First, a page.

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  1. #1
    Senior Coder rnd me's Avatar
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    are dom IDs globals now?

    from what i remember, and according to this article, IE turned elements with an ID attrib into global variables under the name of the id. Everyone complained about this and said it was a bad idea.

    was i hibernating when the real browsers started doing this as well?

    for example, press f11 right now, click console, and paste "notifications_menu". you should see something like this:

    Code:
    <div class=​"vbmenu_popup" id=​"notifications_menu" style=​"display:​none">​
    i don't like typing "getElementById", but i don't like surprise globals either. I would think adding new names to window could break a lot of "xxx in window?"-style object sniffs.

    Has anyone had anything break because of this, or is it somehow not a terrible idea anymore?
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  • #2
    Senior Coder rnd me's Avatar
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    problem, illustrated

    USAGE:
    Code:
    var elm = el("vbulletin_css");
    alert( elm.innerText || elm.textContent );
    FIRST:
    Code:
    function el(id){return document.getElementById(id);}

    THEN:
    Code:
    var el=document.getElementById.bind(document);

    NOW ? :
    Code:
    el=eval;
    All three el()s work in all modern browsers, but if that last one doesn't make you feel like grabbing a pitchfork, you belong on the html forum...
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  • #3
    Senior Coder Dormilich's Avatar
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    Quote Originally Posted by rnd me View Post
    from what i remember, and according i don't like typing "getElementById", but i don't like surprise globals either. I would think adding new names to window could break a lot of "xxx in window?"-style object sniffs.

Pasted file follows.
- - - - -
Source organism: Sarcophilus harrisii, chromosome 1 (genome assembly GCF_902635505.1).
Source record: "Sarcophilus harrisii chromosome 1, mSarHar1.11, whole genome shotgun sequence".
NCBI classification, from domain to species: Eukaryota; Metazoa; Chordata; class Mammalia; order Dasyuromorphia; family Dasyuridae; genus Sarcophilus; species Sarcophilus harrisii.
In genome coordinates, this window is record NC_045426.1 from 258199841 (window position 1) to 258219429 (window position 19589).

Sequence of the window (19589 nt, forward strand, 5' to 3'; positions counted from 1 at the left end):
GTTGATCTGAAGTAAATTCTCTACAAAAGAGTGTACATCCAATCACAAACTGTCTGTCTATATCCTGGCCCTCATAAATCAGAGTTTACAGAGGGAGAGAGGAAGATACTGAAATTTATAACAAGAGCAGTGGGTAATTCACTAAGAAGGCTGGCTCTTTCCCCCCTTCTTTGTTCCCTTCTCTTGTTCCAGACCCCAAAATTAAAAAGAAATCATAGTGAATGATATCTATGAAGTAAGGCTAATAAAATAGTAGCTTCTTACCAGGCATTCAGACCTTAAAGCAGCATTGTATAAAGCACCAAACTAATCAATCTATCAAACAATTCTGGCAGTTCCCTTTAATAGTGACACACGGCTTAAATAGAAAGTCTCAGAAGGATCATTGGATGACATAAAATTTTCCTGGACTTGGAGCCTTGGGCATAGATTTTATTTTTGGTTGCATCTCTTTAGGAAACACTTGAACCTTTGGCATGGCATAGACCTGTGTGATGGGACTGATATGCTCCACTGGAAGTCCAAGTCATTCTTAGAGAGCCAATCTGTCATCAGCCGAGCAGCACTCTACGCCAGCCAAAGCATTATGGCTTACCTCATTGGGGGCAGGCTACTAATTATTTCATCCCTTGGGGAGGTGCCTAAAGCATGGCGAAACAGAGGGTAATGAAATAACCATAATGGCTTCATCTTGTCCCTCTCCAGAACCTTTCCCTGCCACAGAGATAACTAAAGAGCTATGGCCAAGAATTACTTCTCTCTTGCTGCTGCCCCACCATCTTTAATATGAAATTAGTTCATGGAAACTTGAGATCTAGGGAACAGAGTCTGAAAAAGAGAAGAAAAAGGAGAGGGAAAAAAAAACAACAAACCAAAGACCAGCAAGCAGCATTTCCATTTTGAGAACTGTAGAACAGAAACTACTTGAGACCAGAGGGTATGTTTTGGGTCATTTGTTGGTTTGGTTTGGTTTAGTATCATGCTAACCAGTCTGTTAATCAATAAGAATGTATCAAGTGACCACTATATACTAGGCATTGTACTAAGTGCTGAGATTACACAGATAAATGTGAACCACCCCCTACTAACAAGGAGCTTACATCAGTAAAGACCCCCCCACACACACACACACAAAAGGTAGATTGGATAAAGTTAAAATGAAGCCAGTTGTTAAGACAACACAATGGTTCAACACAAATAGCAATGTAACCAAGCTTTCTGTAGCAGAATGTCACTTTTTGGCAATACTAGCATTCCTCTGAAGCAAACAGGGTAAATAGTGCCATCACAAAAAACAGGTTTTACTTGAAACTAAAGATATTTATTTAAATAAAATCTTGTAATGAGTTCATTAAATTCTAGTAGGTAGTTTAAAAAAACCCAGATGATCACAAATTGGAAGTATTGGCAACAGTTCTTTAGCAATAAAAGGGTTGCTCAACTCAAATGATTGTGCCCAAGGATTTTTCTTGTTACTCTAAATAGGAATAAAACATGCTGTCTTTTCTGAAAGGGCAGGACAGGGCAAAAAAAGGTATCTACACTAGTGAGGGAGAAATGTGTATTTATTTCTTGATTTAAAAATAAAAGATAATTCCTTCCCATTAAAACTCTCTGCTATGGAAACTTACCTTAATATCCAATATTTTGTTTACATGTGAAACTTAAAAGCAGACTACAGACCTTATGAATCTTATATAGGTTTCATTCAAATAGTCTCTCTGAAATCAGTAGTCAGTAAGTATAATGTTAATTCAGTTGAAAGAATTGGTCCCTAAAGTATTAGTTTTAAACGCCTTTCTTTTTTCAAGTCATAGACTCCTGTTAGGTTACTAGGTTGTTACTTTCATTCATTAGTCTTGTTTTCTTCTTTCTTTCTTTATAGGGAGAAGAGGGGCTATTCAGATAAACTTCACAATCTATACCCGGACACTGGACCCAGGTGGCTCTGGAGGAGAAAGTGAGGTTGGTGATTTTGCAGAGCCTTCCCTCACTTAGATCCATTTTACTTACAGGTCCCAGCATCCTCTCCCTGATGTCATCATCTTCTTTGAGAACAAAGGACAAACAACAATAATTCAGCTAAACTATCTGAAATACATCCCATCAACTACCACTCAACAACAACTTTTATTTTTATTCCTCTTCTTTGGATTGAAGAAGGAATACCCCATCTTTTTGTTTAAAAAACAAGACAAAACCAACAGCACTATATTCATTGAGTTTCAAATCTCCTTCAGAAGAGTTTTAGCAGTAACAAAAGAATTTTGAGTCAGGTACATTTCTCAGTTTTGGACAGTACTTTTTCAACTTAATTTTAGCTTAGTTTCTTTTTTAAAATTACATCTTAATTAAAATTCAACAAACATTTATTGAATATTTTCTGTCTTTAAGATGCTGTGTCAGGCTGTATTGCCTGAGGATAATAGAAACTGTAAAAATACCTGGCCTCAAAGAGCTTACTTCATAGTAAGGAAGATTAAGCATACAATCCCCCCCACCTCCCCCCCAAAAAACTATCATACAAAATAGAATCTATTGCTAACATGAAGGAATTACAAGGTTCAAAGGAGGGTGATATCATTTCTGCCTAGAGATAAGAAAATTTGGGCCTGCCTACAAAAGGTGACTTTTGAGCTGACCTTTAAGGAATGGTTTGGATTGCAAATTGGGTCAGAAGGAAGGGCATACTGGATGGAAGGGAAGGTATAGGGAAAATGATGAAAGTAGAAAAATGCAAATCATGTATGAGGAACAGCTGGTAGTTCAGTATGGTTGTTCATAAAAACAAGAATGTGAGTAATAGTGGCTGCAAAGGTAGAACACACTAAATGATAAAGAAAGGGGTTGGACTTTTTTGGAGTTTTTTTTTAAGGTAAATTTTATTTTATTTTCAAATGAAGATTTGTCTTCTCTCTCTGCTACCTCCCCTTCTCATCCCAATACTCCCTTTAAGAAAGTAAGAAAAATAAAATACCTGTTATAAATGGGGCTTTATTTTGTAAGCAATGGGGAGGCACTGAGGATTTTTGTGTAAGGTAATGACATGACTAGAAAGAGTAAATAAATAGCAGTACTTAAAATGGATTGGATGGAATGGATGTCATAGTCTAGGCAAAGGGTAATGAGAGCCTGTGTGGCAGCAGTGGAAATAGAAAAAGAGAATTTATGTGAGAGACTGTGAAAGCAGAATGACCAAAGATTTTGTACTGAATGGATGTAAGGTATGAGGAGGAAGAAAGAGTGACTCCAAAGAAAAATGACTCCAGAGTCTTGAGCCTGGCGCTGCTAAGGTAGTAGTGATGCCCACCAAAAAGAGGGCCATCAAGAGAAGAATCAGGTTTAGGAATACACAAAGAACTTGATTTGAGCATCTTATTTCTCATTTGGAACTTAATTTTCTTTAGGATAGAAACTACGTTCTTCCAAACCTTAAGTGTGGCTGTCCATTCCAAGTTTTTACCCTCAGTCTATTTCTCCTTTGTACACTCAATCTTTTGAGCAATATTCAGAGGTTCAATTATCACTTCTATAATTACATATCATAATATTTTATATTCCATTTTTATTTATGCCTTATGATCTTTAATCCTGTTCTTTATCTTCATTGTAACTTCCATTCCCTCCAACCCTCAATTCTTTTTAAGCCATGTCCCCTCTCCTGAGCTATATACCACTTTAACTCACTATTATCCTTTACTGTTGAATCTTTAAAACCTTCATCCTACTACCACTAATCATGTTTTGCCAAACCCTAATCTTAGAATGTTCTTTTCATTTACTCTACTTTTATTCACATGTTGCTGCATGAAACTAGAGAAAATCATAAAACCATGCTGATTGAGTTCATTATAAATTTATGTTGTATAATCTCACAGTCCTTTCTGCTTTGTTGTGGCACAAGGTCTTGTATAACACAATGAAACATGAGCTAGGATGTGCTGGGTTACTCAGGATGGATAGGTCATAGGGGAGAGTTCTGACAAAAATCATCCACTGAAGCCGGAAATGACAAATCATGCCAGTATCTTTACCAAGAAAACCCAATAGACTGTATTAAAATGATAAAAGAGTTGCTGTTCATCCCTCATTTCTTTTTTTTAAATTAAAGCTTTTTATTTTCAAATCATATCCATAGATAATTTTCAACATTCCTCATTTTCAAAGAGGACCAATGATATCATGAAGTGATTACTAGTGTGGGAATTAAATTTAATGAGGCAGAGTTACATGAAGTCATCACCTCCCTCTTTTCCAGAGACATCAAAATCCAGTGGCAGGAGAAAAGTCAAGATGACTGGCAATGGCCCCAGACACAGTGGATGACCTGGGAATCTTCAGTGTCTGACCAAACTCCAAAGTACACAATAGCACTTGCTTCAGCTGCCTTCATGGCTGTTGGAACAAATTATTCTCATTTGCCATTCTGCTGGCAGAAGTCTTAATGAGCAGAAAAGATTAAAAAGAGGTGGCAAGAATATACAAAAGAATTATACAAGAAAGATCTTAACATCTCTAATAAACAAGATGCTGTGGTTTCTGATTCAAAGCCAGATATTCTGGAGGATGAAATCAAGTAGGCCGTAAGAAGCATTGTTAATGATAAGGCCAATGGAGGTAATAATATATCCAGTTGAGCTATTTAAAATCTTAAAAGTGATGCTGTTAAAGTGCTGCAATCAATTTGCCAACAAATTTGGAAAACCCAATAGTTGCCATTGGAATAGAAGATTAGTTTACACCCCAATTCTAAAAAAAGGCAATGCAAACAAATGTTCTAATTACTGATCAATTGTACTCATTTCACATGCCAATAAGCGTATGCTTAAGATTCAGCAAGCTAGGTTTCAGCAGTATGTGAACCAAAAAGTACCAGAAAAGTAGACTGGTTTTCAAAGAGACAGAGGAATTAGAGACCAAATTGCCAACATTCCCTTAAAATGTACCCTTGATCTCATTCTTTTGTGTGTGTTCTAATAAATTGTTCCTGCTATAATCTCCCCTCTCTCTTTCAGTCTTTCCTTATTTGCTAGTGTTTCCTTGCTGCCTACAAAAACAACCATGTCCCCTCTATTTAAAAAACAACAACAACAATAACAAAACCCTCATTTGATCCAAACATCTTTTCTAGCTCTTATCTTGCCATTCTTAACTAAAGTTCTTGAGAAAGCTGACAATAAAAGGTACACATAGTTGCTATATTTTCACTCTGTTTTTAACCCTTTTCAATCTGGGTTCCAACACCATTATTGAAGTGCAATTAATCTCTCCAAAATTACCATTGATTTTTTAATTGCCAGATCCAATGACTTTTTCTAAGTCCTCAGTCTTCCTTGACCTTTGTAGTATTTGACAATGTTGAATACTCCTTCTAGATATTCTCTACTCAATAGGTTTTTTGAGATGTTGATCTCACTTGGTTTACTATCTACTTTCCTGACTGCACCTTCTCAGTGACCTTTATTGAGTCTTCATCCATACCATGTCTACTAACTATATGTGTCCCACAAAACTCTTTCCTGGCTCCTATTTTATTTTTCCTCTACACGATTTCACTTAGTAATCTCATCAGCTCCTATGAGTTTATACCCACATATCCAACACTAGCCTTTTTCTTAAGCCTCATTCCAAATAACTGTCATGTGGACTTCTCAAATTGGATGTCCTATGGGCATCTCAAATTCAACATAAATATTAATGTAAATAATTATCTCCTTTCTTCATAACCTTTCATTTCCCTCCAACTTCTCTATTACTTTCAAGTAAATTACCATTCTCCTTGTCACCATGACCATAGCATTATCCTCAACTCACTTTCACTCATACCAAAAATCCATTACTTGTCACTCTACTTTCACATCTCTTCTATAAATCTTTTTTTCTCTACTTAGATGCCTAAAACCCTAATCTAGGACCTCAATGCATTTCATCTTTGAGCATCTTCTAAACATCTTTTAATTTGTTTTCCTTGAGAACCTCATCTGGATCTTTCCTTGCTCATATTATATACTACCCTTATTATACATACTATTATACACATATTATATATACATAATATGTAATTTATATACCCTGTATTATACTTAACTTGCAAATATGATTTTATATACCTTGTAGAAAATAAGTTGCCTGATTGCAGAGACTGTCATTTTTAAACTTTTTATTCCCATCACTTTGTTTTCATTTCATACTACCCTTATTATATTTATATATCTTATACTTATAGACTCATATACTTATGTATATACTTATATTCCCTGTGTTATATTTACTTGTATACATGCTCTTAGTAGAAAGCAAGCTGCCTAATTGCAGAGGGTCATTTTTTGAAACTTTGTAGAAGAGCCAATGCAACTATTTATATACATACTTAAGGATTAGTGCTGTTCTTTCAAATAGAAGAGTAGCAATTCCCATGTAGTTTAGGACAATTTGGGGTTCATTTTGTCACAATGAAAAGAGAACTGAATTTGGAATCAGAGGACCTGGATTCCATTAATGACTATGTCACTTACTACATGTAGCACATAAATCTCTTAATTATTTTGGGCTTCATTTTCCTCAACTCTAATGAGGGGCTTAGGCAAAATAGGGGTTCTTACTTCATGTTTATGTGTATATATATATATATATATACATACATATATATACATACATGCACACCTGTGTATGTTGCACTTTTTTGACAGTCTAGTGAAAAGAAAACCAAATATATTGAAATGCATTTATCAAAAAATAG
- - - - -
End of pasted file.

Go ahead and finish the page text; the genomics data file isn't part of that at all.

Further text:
didn’t test it too extensively, but it seems that FF uses some sort of getter. while you can address the ID’d element as such (which I also deem a bad idea) the (var in window) test failed (and I didn’t find anything related in the Firebug DOM list).

    PS. what does the second post have to do with the first? all 3 examples seem logical (eval() does have the window context, so the reference should work).
    The computer is always right. The computer is always right. The computer is always right. Take it from someone who has programmed for over ten years: not once has the computational mechanism of the machine malfunctioned.
    André Behrens, NY Times Software Developer

  • #4
    Master Coder felgall's Avatar
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    You shouldn't be placing your JavaScript in the global namespace. If you make sure that all your JavaScript is local to the function that you define it in then what exists in the global namespace will make no difference as it will be unable to interfere with your script.

    Simply define all your code inside an anonymous function and it will become local to that function and not use the global space at all (provided you declare all your variables as required in strict JavaScript).
    Stephen
    Learn Modern JavaScript - http://javascriptexample.net/
    Helping others to solve their computer problem at http://www.felgall.com/

    Don't forget to start your JavaScript code with "use strict"; which makes it easier to find errors in your code.

  • #5
    Senior Coder rnd me's Avatar
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    Quote Originally Posted by Dormilich View Post